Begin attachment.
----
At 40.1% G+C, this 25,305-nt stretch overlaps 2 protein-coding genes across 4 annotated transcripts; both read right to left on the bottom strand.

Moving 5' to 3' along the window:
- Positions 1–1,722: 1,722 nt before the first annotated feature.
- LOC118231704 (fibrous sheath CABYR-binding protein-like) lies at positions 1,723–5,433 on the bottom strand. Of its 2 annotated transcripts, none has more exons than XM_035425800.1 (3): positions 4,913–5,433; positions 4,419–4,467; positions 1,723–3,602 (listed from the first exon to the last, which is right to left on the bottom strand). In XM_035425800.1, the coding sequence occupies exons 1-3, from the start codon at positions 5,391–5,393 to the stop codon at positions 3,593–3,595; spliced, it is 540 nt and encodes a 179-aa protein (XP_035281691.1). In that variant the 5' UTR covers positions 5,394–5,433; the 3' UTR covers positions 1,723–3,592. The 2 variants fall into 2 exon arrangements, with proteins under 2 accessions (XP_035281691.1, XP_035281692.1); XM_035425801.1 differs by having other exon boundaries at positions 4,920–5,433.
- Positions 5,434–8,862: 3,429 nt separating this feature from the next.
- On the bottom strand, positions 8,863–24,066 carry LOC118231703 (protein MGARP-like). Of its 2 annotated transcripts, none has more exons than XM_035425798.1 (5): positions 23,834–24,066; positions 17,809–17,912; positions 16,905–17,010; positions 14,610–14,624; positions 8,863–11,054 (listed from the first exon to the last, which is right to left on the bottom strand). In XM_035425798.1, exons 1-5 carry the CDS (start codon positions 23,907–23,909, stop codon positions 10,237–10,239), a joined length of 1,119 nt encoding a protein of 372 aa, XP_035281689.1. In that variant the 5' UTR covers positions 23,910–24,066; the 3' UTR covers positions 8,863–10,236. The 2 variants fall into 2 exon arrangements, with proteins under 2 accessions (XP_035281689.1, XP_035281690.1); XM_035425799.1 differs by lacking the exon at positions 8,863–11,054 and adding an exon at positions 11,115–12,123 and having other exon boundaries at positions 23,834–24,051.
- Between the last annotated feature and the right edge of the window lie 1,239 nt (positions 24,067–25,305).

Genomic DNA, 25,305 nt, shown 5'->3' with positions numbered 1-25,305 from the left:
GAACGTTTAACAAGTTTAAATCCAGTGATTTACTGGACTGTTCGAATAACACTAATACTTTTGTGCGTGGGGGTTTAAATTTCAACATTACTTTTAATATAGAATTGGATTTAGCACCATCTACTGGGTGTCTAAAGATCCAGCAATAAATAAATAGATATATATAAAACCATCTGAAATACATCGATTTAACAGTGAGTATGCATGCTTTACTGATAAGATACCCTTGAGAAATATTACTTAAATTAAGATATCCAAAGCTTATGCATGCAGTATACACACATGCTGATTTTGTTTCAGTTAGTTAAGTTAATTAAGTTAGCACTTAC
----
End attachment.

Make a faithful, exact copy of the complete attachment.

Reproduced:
At 40.1% G+C, this 25,305-nt stretch overlaps 2 protein-coding genes across 4 annotated transcripts; both read right to left on the bottom strand.

Moving 5' to 3' along the window:
- Positions 1–1,722: 1,722 nt before the first annotated feature.
- LOC118231704 (fibrous sheath CABYR-binding protein-like) lies at positions 1,723–5,433 on the bottom strand. Of its 2 annotated transcripts, none has more exons than XM_035425800.1 (3): positions 4,913–5,433; positions 4,419–4,467; positions 1,723–3,602 (listed from the first exon to the last, which is right to left on the bottom strand). In XM_035425800.1, the coding sequence occupies exons 1-3, from the start codon at positions 5,391–5,393 to the stop codon at positions 3,593–3,595; spliced, it is 540 nt and encodes a 179-aa protein (XP_035281691.1). In that variant the 5' UTR covers positions 5,394–5,433; the 3' UTR covers positions 1,723–3,592. The 2 variants fall into 2 exon arrangements, with proteins under 2 accessions (XP_035281691.1, XP_035281692.1); XM_035425801.1 differs by having other exon boundaries at positions 4,920–5,433.
- Positions 5,434–8,862: 3,429 nt separating this feature from the next.
- On the bottom strand, positions 8,863–24,066 carry LOC118231703 (protein MGARP-like). Of its 2 annotated transcripts, none has more exons than XM_035425798.1 (5): positions 23,834–24,066; positions 17,809–17,912; positions 16,905–17,010; positions 14,610–14,624; positions 8,863–11,054 (listed from the first exon to the last, which is right to left on the bottom strand). In XM_035425798.1, exons 1-5 carry the CDS (start codon positions 23,907–23,909, stop codon positions 10,237–10,239), a joined length of 1,119 nt encoding a protein of 372 aa, XP_035281689.1. In that variant the 5' UTR covers positions 23,910–24,066; the 3' UTR covers positions 8,863–10,236. The 2 variants fall into 2 exon arrangements, with proteins under 2 accessions (XP_035281689.1, XP_035281690.1); XM_035425799.1 differs by lacking the exon at positions 8,863–11,054 and adding an exon at positions 11,115–12,123 and having other exon boundaries at positions 23,834–24,051.
- Between the last annotated feature and the right edge of the window lie 1,239 nt (positions 24,067–25,305).

Genomic DNA, 25,305 nt, shown 5'->3' with positions numbered 1-25,305 from the left:
GAACGTTTAACAAGTTTAAATCCAGTGATTTACTGGACTGTTCGAATAACACTAATACTTTTGTGCGTGGGGGTTTAAATTTCAACATTACTTTTAATATAGAATTGGATTTAGCACCATCTACTGGGTGTCTAAAGATCCAGCAATAAATAAATAGATATATATAAAACCATCTGAAATACATCGATTTAACAGTGAGTATGCATGCTTTACTGATAAGATACCCTTGAGAAATATTACTTAAATTAAGATATCCAAAGCTTATGCATGCAGTATACACACATGCTGATTTTGTTTCAGTTAGTTAAGTTAATTAAGTTAGCACTTAC